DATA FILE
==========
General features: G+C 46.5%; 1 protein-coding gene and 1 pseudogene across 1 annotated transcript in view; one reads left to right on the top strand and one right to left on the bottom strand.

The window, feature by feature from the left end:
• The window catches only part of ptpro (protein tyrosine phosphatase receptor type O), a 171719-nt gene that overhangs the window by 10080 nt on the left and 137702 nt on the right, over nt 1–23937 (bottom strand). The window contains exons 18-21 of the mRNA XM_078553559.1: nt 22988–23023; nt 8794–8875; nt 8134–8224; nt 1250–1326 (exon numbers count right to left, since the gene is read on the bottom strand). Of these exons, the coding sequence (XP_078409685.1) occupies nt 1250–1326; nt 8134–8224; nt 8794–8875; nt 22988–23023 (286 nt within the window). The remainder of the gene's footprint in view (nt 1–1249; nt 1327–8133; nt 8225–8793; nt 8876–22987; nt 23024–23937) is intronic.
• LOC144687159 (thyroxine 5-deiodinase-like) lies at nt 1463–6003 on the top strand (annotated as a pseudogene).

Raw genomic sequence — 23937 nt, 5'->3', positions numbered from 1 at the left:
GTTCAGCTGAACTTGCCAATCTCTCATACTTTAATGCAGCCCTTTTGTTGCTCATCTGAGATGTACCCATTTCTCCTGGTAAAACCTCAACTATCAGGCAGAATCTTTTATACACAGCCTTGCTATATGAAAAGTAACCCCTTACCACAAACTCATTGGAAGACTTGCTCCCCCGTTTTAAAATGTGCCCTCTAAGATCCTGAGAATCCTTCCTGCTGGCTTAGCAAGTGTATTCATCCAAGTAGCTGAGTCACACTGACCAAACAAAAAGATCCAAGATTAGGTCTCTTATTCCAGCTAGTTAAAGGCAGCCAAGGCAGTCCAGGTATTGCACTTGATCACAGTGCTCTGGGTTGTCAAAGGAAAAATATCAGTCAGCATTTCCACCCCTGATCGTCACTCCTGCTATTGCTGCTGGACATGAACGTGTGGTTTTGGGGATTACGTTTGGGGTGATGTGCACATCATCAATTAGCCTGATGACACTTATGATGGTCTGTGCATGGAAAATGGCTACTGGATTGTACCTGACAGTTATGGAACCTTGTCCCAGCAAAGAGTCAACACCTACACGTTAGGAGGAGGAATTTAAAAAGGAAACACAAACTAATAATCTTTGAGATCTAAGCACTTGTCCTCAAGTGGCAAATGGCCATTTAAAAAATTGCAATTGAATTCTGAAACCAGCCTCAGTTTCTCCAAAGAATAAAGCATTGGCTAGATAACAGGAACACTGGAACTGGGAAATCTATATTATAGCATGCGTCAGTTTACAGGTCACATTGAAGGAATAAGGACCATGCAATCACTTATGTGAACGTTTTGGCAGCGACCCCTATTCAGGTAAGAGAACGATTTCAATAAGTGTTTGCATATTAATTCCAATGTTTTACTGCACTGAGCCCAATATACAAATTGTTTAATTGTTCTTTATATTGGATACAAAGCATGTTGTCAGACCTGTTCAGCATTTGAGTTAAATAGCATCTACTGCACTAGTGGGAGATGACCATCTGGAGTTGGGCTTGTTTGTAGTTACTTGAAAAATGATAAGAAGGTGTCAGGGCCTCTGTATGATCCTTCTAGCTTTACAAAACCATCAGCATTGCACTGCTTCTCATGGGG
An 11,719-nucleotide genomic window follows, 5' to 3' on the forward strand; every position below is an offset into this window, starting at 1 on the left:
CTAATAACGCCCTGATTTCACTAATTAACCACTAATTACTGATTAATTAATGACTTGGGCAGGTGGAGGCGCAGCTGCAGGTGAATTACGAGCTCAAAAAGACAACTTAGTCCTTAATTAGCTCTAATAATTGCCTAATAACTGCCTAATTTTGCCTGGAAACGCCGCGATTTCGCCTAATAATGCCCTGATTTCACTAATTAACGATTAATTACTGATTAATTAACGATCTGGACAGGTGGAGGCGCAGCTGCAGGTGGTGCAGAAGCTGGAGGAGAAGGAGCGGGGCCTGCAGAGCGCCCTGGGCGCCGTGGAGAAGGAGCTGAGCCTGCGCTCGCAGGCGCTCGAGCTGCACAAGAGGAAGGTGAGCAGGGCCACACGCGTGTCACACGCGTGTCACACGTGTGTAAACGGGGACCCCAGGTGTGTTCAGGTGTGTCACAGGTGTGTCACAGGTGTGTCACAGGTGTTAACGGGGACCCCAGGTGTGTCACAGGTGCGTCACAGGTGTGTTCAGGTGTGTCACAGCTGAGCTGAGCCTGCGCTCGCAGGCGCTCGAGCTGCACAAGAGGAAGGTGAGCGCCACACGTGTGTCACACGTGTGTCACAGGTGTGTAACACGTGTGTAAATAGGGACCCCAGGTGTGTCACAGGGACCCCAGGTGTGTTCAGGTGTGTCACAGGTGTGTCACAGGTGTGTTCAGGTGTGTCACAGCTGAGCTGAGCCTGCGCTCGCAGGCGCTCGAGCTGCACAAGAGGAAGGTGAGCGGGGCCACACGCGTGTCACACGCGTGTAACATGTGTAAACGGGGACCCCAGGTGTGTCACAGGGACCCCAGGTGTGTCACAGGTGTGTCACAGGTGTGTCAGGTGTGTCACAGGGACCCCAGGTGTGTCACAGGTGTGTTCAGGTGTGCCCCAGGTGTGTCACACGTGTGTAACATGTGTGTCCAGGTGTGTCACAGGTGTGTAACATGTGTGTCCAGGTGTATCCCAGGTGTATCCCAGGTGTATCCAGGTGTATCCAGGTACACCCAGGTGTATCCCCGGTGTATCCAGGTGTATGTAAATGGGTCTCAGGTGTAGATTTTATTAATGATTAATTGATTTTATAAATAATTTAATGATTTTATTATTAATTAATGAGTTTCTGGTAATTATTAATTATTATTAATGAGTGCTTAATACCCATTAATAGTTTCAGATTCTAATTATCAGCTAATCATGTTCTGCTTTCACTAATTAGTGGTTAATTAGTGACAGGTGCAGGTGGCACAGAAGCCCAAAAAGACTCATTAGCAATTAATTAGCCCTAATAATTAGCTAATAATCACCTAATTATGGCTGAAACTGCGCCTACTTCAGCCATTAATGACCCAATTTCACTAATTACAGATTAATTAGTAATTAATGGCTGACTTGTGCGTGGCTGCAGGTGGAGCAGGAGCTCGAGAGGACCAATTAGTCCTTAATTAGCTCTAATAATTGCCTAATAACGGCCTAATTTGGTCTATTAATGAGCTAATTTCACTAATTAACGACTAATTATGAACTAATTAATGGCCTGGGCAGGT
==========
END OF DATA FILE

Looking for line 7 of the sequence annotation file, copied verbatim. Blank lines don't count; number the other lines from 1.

An 11,719-nucleotide genomic window follows, 5' to 3' on the forward strand; every position below is an offset into this window, starting at 1 on the left: